London (AFP) – England captain Wayne Rooney and Scotland counterpart Darren Fletcher led out teams sporting black armbands with red poppy motifs for Friday’s World Cup qualifier,  paying a commemorative war dead tribute at Wembley that leaves both nations at risk of FIFA sanctions.

Football’s world governing body has warned the move could contravene rules banning “political, religious or personal slogans, statements or images”.

But the two countries’ football associations proceeded regardless.

“We’re just pleased that we can honour the sacrifice of those who have gone before us,” said interim England manager Gareth Southgate on the eve of the game.

The players were joined ahead of kick-off by representatives of Britain’s armed forces, who placed poppy wreaths on the pitch ahead of a minute’s silence announced by a bugle.

Advertising hoardings flashed up “Lest We Forget” messages around the stadium while many fans wore poppy emblems. 

People in Britain traditionally wear paper poppies or brooches in the days leading up to November 11, the day the Armistice was signed at the end of World War I in 2018, to remember the country’s war dead.

The English and Scottish FAs could face disciplinary action if FIFA’s match commissioner mentions the armbands in the official report on the game.

The matter would then be discussed by FIFA’s disciplinary committee, which would announce any sanctions within weeks.

The two teams could face points deductions, potentially harming their chances of reaching the 2018 World Cup in Russia, but a fine is thought to be a more likely outcome.

Players from both sides have backed the decision to proceed with the tribute.

But the football associations of Wales and Northern Ireland have decided their players will wear plain black armbands after failing to receive assurances from FIFA.

Northern Ireland hosted Azerbaijan in Belfast on Friday, with Wales playing Serbia in Cardiff on Saturday.

– ‘Respectful’ –

Earlier on Friday, FIFA said it was a “distortion of the facts” to suggest they have banned poppy tributes.

A FIFA spokesperson told AFP it could only act on actual events.

“FIFA was recently contacted by the four British FAs (England, Scotland, Wales and Northern Ireland) with specific requests related to the wearing of ‘poppy symbols’ by the players during the upcoming FIFA World Cup qualifying matches,” said the spokesperson.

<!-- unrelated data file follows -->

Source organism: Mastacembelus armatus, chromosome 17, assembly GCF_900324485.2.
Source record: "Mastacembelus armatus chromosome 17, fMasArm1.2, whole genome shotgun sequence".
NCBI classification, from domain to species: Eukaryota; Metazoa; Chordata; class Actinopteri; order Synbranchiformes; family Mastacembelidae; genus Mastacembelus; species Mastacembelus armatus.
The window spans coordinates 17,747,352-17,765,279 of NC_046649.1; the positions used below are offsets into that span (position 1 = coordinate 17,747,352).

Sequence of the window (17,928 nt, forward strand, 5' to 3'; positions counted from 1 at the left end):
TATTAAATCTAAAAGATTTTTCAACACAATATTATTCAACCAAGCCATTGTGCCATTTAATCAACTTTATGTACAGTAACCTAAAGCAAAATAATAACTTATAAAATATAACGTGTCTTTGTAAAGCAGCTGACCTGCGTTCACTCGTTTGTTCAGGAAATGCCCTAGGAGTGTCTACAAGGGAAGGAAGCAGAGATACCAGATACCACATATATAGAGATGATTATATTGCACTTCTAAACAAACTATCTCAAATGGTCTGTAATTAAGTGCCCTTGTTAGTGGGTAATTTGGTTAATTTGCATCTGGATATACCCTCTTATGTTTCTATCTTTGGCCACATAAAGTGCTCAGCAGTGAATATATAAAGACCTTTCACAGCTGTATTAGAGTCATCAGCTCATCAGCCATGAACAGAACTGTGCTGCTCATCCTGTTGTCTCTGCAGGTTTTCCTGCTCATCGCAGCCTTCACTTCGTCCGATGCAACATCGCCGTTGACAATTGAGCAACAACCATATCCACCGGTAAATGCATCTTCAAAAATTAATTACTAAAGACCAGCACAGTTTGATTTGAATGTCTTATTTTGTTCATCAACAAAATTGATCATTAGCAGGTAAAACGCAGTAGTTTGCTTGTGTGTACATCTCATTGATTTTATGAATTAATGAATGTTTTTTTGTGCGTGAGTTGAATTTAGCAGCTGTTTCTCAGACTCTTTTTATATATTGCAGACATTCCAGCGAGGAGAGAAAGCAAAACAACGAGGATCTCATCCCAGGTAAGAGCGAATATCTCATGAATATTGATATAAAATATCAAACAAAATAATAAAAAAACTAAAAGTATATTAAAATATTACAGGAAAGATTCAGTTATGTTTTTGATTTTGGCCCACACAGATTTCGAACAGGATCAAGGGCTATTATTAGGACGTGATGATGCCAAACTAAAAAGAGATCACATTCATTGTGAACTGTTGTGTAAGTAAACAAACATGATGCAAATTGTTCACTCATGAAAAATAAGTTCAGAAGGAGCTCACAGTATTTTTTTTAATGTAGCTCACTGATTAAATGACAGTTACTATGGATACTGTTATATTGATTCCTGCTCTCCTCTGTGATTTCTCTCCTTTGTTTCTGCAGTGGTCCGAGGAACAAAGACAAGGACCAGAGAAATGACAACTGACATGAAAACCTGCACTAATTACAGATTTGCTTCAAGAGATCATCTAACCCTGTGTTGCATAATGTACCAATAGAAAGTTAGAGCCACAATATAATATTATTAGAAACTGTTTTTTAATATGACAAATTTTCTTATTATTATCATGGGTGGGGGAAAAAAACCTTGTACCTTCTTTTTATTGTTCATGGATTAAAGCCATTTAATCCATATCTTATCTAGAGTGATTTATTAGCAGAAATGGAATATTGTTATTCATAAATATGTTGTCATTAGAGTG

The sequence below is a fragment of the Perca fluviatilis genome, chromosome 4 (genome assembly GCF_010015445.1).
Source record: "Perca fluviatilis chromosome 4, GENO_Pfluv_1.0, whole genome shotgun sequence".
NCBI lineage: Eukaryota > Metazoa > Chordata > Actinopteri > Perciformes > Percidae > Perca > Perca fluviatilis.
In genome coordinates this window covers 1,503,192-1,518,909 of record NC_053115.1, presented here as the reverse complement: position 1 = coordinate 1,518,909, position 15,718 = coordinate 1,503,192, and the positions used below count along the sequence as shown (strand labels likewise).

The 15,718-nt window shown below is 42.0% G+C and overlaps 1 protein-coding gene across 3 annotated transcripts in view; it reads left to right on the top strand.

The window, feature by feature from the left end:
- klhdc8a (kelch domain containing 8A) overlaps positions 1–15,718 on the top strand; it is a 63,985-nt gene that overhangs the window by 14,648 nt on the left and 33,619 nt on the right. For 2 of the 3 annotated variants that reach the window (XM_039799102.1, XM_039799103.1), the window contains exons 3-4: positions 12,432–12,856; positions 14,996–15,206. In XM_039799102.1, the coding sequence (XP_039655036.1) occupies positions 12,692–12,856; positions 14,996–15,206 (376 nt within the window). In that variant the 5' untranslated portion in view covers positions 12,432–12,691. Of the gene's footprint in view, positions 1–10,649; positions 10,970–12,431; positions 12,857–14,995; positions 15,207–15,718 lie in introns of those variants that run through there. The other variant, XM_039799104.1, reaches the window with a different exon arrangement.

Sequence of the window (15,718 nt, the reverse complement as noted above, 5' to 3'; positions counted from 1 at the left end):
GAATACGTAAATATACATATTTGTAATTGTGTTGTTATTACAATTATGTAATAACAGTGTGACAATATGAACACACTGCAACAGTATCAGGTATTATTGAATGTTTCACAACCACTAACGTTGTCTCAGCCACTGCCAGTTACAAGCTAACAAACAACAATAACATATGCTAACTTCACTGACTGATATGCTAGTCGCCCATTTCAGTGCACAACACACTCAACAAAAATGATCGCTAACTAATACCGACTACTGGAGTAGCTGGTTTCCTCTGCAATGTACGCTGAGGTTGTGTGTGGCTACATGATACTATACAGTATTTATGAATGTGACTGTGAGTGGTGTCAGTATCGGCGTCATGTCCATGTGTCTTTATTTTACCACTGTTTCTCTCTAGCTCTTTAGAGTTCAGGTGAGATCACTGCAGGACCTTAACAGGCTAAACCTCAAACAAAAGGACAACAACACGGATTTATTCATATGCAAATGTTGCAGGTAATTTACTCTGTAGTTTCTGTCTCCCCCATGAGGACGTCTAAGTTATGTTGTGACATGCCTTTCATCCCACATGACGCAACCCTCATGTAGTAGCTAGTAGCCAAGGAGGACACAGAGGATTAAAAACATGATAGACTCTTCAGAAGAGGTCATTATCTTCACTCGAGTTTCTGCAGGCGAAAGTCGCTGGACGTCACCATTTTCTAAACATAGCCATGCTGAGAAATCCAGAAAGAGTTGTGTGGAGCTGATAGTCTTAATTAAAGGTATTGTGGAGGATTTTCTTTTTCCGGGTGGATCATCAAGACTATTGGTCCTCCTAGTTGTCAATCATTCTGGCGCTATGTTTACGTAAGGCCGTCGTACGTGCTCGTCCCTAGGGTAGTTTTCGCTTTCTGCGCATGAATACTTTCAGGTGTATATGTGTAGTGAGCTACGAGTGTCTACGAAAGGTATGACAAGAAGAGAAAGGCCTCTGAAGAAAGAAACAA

“FIFA’s administration does not have the jurisdiction to take any such decision. 

“The proper body tasked with ensuring the uniform application of the Laws of the Game is the independent disciplinary committee.

“FIFA’s administration provided information to the four British FAs without making any judgements regarding their specific requests, so the perception that FIFA ‘banned’ anything is a distortion of the facts.”

English FA chief executive Martin Glenn said on Thursday: “A couple of weeks ago we told FIFA, in line with what he had agreed with them in 2011 (for a game with Spain), that we would wear armbands, not a poppy embedded in the shirt because FIFA have a law of the game that you cannot use political symbols on shirts.

“We had a row with them in 2011 and thought we had got over it. Unfortunately with the new personalities coming in they wanted to make a bit of a stand, which is very disappointing.”

Wales manager Chris Coleman has backed the Football Association of Wales’s decision not to equip his players with poppy armbands, although other tributes are planned.

“The fact the game’s live on TV tomorrow night, we’re standing by the rule that FIFA put in place, we’ve been respectful of that and I back our decision,” he said on Friday.

The Welsh players and coaching staff had earlier observed two minutes’ silence along with representatives from the military at Cardiff City Stadium, venue for Saturday’s game.

The England cricket team observed a poppy tribute with a minute’s silence before Friday’s play in the second Test against India in Rajkot.

A similar gesture is expected before kick-off in Saturday’s rugby union international between England and Australia in London.